Ana Inés Ansaldo

Learn More
This study investigated the neural correlates of second-language lexical acquisition in terms of learning phase and word type. Ten French-speaking participants learned 80 Spanish words-40 cognates, 40 non-cognates-by means of a computer program. The learning process included the early learning phase, which comprised 5 days, and the consolidation phase,(More)
  • Karine Marcotte, Daniel Adrover-Roig, Brigitte Damien, Mathilde de Préaumont, Suzanne Généreux, Michelyne Hubert +1 other
  • 2012
Research on the neural substrate of aphasia recovery has consistently increased since the advent of functional neuroimaging. The evidence from therapy-induced aphasia recovery studies shows that better recovery results from the reactivation of left hemisphere function; still, the specific left hemisphere key areas that sign successful outcome with a(More)
This event-related functional magnetic resonance imaging (fMRI) study reports on the impact of semantic feature analysis (SFA) therapy on the neural substrate sustaining the recovery from severe anomia in two patients: one participant was diagnosed with primary progressive aphasia (PPA) 2 years before this study; the other participant acquired aphasia 8(More)
The goal of this paper is to discuss experimental design options available for establishing the effects of treatment in studies that aim to examine the neural mechanisms associated with treatment-induced language recovery in aphasia, using functional magnetic resonance imaging (fMRI). We present both group and single-subject experimental or case-series(More)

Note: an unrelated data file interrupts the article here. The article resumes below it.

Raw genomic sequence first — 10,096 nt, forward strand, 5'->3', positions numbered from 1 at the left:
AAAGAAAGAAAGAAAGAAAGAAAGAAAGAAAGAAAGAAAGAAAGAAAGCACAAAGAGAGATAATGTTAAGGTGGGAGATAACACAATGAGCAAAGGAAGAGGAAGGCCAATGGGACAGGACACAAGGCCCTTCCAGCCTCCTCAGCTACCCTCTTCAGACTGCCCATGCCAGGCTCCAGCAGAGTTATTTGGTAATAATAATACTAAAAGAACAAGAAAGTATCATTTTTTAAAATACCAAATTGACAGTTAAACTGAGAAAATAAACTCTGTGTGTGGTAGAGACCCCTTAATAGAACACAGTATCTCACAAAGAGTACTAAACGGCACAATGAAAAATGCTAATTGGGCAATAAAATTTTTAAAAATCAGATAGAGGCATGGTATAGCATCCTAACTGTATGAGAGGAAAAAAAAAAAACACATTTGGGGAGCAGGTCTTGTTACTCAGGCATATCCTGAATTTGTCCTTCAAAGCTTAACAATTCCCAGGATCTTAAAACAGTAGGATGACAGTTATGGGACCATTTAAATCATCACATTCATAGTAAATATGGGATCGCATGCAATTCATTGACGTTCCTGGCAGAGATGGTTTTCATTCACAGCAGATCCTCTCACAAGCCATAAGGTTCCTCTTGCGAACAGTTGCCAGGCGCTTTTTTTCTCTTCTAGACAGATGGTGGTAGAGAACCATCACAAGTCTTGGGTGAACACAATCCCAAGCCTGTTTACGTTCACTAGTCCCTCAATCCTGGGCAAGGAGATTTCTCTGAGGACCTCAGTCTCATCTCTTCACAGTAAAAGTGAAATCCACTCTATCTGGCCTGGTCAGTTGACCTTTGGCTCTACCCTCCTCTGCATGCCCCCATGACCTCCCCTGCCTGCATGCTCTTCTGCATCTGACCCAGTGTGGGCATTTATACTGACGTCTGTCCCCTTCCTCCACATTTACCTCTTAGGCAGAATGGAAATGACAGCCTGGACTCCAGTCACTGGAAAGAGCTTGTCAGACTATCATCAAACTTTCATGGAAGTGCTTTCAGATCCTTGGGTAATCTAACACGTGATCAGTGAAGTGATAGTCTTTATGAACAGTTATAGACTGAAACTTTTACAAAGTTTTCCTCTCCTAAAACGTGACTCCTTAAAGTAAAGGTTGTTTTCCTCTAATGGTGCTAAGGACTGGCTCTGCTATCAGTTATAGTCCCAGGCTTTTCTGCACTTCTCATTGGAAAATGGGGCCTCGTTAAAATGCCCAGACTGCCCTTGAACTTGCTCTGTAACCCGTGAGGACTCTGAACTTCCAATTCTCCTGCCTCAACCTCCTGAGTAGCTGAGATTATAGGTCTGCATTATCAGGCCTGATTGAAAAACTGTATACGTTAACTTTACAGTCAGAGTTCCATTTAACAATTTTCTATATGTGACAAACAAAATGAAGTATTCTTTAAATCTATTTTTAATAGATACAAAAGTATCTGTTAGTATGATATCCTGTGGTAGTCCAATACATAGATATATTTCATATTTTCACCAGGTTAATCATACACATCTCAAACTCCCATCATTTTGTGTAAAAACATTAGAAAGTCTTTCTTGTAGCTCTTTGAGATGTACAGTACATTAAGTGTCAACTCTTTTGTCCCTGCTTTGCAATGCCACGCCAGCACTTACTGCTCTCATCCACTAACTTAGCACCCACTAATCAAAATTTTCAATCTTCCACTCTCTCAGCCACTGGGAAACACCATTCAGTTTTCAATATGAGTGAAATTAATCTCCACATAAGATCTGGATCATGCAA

Previous research on participants with aphasia has mainly been based on standard functional neuroimaging analysis. Recent studies have shown that functional connectivity analysis can detect compensatory activity, not revealed by standard analysis. Little is known, however, about the default-mode network in aphasia. In the current study, we studied changes(More)
Bilinguals must focus their attention to control competing languages. In bilingual aphasia, damage to the fronto-subcortical loop may lead to pathological language switching and mixing and the attrition of the more automatic language (usually L1). We present the case of JZ, a bilingual Basque-Spanish 53-year-old man who, after haematoma in the left basal(More)
Bilingualism has been associated with successful aging. In particular, research on the cognitive advantages of bilingualism suggests that it can enhance control over interference and help delay the onset of dementia signs. However, the evidence on the so-called cognitive advantage is not unanimous; furthermore, little is known about the neural basis of this(More)
Semantic dementia (SD) is a neurodegenerative disease that occurs following the atrophy of the anterior temporal lobes (ATLs). It is characterised by the degradation of semantic knowledge and difficulties in reading exception words (surface dyslexia). This disease has highlighted the role of the ATLs in the process of exception word reading. However,(More)
  • Lilian Cristine Scherer, Rochele Paz Fonseca, Mahnoush Amiri, Daniel Adrover-Roig, Karine Marcotte, Francine Giroux +4 others
  • 2012
The study of the neural basis of syntactic processing has greatly benefited from neuroimaging techniques. Research on syntactic processing in bilinguals has used a variety of techniques, including mainly functional magnetic resonance imaging (fMRI) and event-related potentials (ERP). This paper reports on a functional near-infrared spectroscopy (fNIRS)(More)
Despite the large body of evidence on the neural basis of the recovery from aphasia, the role of either cerebral hemisphere remains controversial. This paper reports the results of a longitudinal single-case study on the patterns of lateralization for lexical semantic processing during the recovery from aphasia. The experimental protocol included a(More)